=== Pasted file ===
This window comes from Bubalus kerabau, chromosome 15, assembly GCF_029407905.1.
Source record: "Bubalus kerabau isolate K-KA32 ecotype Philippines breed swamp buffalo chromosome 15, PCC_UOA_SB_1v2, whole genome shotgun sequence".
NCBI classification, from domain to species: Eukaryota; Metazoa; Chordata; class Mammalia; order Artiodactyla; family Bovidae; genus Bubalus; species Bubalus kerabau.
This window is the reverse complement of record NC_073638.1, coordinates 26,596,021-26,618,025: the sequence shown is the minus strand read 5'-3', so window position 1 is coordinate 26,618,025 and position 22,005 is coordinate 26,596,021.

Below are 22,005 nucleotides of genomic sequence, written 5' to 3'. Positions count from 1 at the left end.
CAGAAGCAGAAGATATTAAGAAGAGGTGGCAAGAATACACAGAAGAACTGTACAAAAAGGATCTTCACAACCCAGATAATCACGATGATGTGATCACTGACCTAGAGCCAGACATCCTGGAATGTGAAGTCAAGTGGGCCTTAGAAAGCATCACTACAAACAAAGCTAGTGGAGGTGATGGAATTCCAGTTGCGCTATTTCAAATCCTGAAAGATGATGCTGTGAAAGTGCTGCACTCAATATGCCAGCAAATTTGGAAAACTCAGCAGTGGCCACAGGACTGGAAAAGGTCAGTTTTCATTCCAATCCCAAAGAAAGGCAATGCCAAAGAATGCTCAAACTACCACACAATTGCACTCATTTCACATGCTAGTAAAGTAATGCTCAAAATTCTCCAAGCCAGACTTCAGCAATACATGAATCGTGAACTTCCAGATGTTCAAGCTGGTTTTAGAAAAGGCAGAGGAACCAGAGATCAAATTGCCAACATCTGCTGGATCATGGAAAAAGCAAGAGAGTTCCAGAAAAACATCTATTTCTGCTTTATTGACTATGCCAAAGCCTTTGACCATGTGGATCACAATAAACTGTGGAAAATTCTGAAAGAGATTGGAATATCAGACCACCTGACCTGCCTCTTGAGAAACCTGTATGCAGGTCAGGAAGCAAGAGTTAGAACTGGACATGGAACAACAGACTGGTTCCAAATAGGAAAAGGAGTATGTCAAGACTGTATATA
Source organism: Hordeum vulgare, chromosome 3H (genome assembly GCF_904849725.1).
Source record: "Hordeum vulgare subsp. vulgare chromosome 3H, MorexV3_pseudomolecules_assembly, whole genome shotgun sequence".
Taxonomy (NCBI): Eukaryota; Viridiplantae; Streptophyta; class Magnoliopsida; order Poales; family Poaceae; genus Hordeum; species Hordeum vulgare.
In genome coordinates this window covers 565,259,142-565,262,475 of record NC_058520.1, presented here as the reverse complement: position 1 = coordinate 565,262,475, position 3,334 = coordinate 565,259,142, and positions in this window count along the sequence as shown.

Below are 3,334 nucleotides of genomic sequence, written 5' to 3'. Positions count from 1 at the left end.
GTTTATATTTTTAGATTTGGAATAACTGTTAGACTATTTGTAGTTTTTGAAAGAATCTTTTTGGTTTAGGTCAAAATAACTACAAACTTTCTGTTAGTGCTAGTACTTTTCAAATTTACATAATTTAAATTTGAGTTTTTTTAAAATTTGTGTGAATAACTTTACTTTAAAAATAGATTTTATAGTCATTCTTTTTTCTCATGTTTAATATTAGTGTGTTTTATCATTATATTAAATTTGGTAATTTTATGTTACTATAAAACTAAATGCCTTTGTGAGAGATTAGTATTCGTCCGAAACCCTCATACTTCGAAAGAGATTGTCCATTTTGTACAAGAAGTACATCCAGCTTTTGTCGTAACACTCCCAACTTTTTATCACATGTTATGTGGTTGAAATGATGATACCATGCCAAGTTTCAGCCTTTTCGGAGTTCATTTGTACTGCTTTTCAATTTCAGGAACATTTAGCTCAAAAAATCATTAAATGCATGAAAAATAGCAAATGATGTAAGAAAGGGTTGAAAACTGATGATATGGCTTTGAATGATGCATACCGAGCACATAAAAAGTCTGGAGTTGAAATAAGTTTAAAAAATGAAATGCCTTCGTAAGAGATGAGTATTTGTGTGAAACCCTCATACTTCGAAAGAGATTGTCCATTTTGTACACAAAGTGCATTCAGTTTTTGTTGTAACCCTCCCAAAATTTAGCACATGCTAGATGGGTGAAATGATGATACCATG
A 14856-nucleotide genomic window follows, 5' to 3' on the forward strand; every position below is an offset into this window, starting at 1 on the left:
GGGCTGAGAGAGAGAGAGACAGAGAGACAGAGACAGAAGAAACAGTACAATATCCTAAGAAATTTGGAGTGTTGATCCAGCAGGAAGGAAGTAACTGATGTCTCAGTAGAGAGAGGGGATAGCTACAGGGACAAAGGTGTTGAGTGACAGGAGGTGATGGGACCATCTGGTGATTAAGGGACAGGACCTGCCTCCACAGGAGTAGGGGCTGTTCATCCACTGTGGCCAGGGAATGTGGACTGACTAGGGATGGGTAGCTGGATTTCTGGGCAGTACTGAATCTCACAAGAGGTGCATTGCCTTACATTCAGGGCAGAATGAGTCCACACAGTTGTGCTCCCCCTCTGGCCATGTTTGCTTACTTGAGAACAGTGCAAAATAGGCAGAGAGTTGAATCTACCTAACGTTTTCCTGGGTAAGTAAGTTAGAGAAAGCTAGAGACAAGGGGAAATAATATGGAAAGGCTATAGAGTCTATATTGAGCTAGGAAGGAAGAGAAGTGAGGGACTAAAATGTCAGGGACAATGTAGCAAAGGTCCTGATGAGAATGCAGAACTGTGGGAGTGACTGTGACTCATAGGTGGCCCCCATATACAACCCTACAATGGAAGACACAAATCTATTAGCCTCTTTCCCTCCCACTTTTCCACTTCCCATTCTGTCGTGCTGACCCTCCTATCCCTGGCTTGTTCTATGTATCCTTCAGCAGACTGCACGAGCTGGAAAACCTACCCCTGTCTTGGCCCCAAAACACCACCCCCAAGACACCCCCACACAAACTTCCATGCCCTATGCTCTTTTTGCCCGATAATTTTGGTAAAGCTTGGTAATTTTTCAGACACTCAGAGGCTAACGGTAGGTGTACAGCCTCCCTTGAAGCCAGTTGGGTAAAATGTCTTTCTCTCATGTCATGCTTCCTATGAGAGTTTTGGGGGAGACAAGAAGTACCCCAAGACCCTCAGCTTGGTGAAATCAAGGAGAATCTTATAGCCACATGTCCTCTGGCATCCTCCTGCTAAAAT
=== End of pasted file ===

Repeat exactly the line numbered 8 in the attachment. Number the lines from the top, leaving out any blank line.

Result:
Source record: "Hordeum vulgare subsp. vulgare chromosome 3H, MorexV3_pseudomolecules_assembly, whole genome shotgun sequence".